On the day it announced charges in a binary options scheme, the Commodities Futures Trading Commission also announced a video series on binary options fraud.
The CFTC announced it was filing a complaint in US federal court against Blue Bit Banc for running a fraudulent binary options scheme involving a virtual currency called ATM Coin.
“The Commodity Futures Trading Commission (CFTC) announced the filing of a Complaint in the U.S. District Court for the Eastern District of New York charging Defendants Blake Harrison Kantor, who frequently uses the alias Bill Gordon, and Nathan Mullins, both of New York, and the entities Blue Bit Banc, located in the United Kingdom, Blue Bit Analytics, Ltd.(Analytics) located in Nevis, Turks, and Caicos, and Mercury Cove, Inc. and G. Thomas Client Services (G. Thomas),” the CFTC said in a statement,“both New York corporations, with operating a fraudulent scheme involving binary options and a virtual currency known as ATM Coin.
“The CFTC’s Complaint, filed on April 16, 2018, also charges Blue Wolf Sales Consultants, a New York company owned by Kantor, as a Relief Defendant for receiving customer funds. In addition, the CFTC’s Complaint charges Kantor, Blue Bit Analytics, and G. Thomas Client Services with accepting customer funds and illegally acting as Futures Commission Merchants without being registered with the CFTC. The Complaint also alleges that the Defendants acted as a common enterprise in carrying out their fraudulent scheme.”
Binary option “is (a) type of option in which the payoff is structured to be either a fixed amount of compensation if the option expires in the money, or nothing at all if the option expires out of the money.”According to the website Investopedia.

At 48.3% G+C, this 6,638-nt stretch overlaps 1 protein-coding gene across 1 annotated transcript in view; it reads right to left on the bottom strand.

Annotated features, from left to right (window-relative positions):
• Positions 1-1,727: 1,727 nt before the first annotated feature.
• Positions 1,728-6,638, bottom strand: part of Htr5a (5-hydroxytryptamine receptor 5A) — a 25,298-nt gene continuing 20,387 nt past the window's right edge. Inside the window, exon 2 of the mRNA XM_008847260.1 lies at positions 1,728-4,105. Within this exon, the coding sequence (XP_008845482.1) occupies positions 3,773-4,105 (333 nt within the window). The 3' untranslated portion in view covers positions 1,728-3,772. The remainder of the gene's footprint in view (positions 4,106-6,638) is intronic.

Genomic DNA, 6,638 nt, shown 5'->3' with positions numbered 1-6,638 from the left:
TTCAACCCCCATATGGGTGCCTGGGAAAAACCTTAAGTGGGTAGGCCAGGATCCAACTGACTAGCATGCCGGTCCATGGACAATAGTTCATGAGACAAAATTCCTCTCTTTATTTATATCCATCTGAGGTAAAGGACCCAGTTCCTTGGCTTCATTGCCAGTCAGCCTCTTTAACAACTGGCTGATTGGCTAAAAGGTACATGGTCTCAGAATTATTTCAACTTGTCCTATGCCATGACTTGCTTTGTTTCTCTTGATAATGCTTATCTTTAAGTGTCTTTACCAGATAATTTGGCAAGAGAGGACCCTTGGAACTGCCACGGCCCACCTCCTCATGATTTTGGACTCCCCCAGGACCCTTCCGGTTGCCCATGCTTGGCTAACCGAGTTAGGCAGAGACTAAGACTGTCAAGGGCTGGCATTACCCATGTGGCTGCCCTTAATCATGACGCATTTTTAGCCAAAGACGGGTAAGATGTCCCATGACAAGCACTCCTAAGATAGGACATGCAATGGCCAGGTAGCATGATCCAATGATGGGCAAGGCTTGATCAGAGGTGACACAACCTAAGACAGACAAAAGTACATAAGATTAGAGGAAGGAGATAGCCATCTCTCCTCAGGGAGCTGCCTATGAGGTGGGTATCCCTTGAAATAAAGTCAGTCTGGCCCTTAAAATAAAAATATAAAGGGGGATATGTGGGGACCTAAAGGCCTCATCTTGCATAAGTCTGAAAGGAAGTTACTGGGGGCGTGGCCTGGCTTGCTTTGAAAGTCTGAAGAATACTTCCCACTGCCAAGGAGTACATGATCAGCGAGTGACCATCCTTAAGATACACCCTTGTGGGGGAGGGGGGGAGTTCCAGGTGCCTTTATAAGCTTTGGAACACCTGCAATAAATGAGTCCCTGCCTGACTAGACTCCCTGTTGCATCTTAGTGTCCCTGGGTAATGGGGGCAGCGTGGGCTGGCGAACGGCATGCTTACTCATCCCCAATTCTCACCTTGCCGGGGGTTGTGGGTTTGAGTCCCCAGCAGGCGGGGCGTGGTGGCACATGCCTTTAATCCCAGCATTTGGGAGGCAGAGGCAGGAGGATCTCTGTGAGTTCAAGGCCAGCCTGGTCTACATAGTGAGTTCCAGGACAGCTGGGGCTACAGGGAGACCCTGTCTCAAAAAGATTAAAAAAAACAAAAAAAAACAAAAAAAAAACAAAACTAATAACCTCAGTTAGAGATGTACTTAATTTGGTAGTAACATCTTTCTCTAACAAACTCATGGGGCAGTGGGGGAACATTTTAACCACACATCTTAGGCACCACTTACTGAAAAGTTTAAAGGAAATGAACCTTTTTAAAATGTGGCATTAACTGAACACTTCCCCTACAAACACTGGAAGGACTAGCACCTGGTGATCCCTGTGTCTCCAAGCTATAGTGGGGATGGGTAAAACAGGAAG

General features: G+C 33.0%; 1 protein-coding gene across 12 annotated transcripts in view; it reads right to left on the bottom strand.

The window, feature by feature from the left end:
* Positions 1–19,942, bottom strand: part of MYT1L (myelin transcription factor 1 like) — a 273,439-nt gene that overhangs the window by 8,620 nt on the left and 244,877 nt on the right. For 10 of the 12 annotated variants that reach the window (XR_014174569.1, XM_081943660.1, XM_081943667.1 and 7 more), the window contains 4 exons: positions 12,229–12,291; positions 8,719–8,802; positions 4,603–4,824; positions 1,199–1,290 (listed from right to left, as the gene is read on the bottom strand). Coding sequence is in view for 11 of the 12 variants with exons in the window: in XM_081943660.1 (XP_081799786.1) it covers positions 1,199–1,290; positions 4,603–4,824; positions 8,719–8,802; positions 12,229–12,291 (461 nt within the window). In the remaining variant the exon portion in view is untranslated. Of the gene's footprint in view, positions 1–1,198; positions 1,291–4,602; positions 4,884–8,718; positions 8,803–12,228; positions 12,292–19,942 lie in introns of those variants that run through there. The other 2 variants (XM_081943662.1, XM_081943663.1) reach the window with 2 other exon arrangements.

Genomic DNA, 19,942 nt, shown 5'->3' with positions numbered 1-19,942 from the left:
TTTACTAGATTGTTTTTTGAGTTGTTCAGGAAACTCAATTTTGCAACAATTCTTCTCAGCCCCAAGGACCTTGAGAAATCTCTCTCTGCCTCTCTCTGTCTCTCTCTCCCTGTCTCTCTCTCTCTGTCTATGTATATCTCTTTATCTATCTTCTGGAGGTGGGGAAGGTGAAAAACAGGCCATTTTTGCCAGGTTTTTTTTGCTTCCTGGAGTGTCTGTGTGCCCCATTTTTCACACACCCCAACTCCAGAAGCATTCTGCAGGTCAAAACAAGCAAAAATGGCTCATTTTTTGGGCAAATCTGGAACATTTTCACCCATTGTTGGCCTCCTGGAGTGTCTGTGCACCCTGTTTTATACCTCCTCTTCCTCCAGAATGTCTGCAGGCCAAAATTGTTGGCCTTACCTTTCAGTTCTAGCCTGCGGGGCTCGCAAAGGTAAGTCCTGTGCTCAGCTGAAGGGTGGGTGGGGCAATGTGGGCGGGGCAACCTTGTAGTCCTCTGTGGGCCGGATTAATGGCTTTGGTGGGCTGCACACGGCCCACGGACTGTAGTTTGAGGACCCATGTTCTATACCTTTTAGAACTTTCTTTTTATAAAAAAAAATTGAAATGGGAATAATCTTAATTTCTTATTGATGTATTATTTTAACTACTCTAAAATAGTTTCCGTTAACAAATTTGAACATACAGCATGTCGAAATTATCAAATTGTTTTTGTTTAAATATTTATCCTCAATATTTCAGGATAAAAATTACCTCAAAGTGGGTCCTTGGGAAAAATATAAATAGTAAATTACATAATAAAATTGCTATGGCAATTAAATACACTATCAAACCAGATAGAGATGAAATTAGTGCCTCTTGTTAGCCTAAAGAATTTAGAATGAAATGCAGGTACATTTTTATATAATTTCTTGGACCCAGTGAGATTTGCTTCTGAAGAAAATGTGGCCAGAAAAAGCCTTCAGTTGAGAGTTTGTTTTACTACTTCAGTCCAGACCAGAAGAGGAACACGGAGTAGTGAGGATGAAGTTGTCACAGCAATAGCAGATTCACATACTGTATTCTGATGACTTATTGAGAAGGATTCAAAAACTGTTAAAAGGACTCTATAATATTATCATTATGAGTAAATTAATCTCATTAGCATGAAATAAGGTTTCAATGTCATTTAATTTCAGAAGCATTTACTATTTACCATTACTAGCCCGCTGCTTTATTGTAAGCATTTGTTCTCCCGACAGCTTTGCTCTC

Binary options can be traded legally only on properly registered exchanges; the NADEX and the Cantor Exchange are the only two registered exchanges for binary options while the CBOE and other exchanges trade binary options among baskets of other options.
Most scams involve binary options which are traded off exchange, which is not legal in the US.
The announcement was made shortly after the CFTC announced a new video series entitled: The Truth Behind Binary Options Fraud
The brand-new video is nearly seven minutes in length and included two victims- a retiree named Lowell Enlow and even a professional trader named Nick Morrison.
Binary options fraudsters create professional looking websites, trading software is often fake and so are the “profits you think you’re making.”
Fraudsters use search engine, emails, and popular investor websites to advertise.
These advertisements promise high rates of return, often more than 100%, and use fake testimonials.
The fraudsters also hire “call operators trained in aggressive sales tactics and complicated market speak.”
Fraudsters often ask for small amounts of money to open the account, as little as a few hundred dollars.
Once a trader sees a gain or attempts to withdraw, fraudsters then employ numerous tactics to increase the trading amount.
These tactics include: 1) a call from an “expert broker” to help make even more money by trading for the client 2) They offer to match the dollar amount put in for the next trade 3) they offer an insurance policy to cover losses
While these things are ongoing, the credit card used to open the account is drained, in some cases the fraudsters engage in identity theft
Victims are then unable to withdraw their money or are charged for withdrawals, the broker on the account suddenly has left the company and the terms can’t be honored, including the insurance purchased, all messages suddenly go unanswered.
The CFTC said that if someone experiences any of these issues trading binary options they should call them.